The cultural leanings of this book honestly led me to believe that author Mike Carey himself might have some Korean heritage or background. He doesn’t – but he does pose a triple threat – a truly excellent writer who can script real females AND assume the voice of another culture while still making it feel authentic (or at least well-researched). The article referenced at the bottom, in which the author brings up some of the Korean misrepresentations, only points out a few errors, rather than finding offense with the entire book.
The chapter titles are amusing (The Battle Fart of the Korean Dwarf Fighting Frog being a personal favorite), swiftly paced and the entire book is an entertaining read. There are deep elements swirling around in here – racial tension and class disparity – but none of them seem heavy-handed or over-played. It’s a bit Karate Kid meets American Born Chinese with some Mean Girls thrown in for good measure. The message we are left with for young-women is positive without being cheesy.
And in general – there wasn’t much exceptionalism present here. No one seemed to be overly shocked at Dixie being a female Hapkido student, or bat an eyelash about her entering the National Competition. Even her Master refers to her as his best student, without giving qualification to her gender. Yay for Carey developing an amazing, clever young woman for this novel – I’m intrigued now to see how deftly he handles Rogue, one of my favorite X-Women.
The art style by Sonny Liew is manga with black, white and shades of grey, and my only real gripe is that in a few scenes we lose facial features of characters, which draws me out of the story and reality of the moment. It’s hard to take someone seriously when they’re inexplicably missing an eye or nose.
This isn’t the first pairing of Carey and Liew – they worked on My Faith in Frankie together, and individually Carey pens X-Men Legacy (the only X-Book I could currently stomach) and Liew is currently working on Marvel’s Sense and Sensibility adaptation.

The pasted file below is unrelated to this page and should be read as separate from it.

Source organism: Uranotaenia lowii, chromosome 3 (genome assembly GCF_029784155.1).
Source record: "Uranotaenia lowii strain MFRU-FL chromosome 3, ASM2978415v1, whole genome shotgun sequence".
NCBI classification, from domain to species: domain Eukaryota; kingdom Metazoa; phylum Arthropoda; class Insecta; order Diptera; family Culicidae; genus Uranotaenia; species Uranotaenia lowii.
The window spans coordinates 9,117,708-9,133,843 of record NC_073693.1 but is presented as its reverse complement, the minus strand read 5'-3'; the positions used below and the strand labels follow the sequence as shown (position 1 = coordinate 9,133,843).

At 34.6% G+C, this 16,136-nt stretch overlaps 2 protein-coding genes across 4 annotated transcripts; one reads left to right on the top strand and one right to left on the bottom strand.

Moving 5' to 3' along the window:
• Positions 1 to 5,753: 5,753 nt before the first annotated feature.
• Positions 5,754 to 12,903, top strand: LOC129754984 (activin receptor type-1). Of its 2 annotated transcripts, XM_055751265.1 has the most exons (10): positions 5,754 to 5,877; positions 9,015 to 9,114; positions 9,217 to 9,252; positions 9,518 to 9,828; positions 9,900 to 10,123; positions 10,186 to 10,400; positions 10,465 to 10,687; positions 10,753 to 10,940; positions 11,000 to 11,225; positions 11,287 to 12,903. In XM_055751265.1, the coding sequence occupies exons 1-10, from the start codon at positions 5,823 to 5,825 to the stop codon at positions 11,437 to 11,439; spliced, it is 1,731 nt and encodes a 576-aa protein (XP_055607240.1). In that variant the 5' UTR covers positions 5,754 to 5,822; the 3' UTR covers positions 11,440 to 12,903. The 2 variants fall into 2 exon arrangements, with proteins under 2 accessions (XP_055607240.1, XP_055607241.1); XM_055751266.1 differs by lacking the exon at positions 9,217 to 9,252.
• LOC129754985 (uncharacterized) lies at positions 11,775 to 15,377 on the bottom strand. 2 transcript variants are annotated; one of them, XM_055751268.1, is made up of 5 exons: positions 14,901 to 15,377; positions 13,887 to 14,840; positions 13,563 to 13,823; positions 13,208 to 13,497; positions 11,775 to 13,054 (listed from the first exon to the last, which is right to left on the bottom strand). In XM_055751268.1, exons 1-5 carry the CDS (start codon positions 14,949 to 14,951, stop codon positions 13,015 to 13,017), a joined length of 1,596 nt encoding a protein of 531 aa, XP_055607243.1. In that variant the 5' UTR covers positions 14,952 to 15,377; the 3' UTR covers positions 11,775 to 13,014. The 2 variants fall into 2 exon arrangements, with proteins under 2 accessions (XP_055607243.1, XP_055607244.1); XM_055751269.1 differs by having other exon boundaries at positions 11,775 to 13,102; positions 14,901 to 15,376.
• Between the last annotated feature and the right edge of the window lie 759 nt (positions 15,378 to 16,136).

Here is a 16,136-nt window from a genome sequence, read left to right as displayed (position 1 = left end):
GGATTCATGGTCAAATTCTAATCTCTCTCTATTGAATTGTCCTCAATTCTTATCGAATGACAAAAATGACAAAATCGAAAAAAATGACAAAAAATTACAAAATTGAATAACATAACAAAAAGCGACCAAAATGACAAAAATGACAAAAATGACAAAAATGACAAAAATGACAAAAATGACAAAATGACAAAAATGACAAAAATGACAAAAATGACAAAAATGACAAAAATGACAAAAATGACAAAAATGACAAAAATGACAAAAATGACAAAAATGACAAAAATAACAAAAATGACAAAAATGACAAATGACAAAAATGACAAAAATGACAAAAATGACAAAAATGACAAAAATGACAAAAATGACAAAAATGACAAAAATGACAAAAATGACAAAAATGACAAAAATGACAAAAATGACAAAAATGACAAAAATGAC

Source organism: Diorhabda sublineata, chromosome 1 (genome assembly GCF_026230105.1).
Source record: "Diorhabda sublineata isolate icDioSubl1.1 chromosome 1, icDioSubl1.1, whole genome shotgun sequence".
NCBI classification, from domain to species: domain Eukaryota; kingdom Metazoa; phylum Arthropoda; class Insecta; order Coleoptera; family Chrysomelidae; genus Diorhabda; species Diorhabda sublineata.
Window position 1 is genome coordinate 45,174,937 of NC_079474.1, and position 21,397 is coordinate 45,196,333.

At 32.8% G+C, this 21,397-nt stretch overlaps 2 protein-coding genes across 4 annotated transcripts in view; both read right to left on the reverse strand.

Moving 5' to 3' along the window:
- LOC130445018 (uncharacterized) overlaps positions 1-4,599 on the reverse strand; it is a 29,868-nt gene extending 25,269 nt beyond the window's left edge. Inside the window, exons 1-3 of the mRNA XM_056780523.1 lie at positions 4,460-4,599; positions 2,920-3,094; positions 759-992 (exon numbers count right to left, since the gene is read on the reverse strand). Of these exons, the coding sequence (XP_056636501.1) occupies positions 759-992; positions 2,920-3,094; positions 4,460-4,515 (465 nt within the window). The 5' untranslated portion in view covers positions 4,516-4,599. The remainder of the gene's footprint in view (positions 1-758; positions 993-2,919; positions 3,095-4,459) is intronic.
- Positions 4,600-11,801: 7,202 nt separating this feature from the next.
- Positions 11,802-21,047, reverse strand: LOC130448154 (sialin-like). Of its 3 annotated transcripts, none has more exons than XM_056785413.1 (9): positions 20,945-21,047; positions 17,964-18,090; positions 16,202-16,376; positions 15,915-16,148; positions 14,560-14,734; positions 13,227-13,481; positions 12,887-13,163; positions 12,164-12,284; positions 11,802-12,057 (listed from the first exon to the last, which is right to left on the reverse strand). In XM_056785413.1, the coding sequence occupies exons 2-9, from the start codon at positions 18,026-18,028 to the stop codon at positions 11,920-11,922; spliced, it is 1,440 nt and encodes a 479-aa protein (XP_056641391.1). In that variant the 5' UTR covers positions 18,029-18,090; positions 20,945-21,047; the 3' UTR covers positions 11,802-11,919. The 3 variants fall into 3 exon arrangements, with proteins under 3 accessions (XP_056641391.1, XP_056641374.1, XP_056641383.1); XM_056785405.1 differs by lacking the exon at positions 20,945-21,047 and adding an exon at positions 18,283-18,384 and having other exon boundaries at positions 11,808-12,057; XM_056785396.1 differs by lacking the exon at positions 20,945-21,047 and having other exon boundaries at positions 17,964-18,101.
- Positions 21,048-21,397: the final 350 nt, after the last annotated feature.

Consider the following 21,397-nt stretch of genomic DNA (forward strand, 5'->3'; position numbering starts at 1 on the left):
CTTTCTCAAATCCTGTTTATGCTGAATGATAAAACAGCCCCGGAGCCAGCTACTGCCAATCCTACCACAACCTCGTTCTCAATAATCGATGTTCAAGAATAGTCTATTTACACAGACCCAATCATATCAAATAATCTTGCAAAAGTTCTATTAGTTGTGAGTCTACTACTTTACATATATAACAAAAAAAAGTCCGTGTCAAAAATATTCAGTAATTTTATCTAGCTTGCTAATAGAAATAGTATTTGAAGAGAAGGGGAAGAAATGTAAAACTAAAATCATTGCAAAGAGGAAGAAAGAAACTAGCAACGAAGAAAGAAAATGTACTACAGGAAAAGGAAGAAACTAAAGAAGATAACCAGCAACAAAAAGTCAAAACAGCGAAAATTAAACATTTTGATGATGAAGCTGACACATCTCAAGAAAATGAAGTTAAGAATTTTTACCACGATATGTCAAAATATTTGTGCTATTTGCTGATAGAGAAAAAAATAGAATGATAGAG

Another book to add to the “Appropriate and Engaging for Young Women” category. Hell, another book that anyone could enjoy, come to that.
*May Contain Spoilers*
The Plain Janes is one of those stories I know I’m not supposed to like that much, but I do anyway. There is just something compelling about it. Perhaps it’s the High School setting. Stories, movies, television shows, comic books about high school never seem to get old, even for people who are technically too old for high school. BTW – this is a product of the now defunct Minx DC label. It’s always a bummer now to pick up one of their books, really enjoy it…and realize that engaging comic books catered specifically to young adult women are a thing of the past. *sigh*
There’s elements to like here – the artistic rendering of the characters by Jim Rugg for instance. He creates a fascinating world – cartoony yet emotive that easily carries the story. There is never a moment in the art (except for perhaps the disastrous hairstylings of the main character) which seems out of place. Looks like he’s also co-creator of Street Angel comics, of which the title comic has been produced into a short film that was released in 2009. Here’s the trailer for said film:
It also looks like Rugg is now doing some work on The Guild comic book for Felicia Day, which is housed at Dark Horse. Definitely an artist to watch out for.
The writing itself wasn’t bad either – done by Cecil Castellucci, a scribe of young-adult literature. In spite of it’s overall appeal – there were just a few sticking points in the stereotyping of the characters. It’s hard not to fall into that with stories centered around high school, I suppose. The caricatures are so prevalent in this institution, and everyone is struggling to define themselves using stereotypical labels. It felt a bit forced here. I wanted the characters to be able to grow and expand – the other Janes all rang so hollowly throughout most of the story. The nerd, the jock, the drama queen, the Cheerleader, the artist and the sensitive boy Main Jane has a crush on. Yep, this is kinda plot and characters by-the-numbers.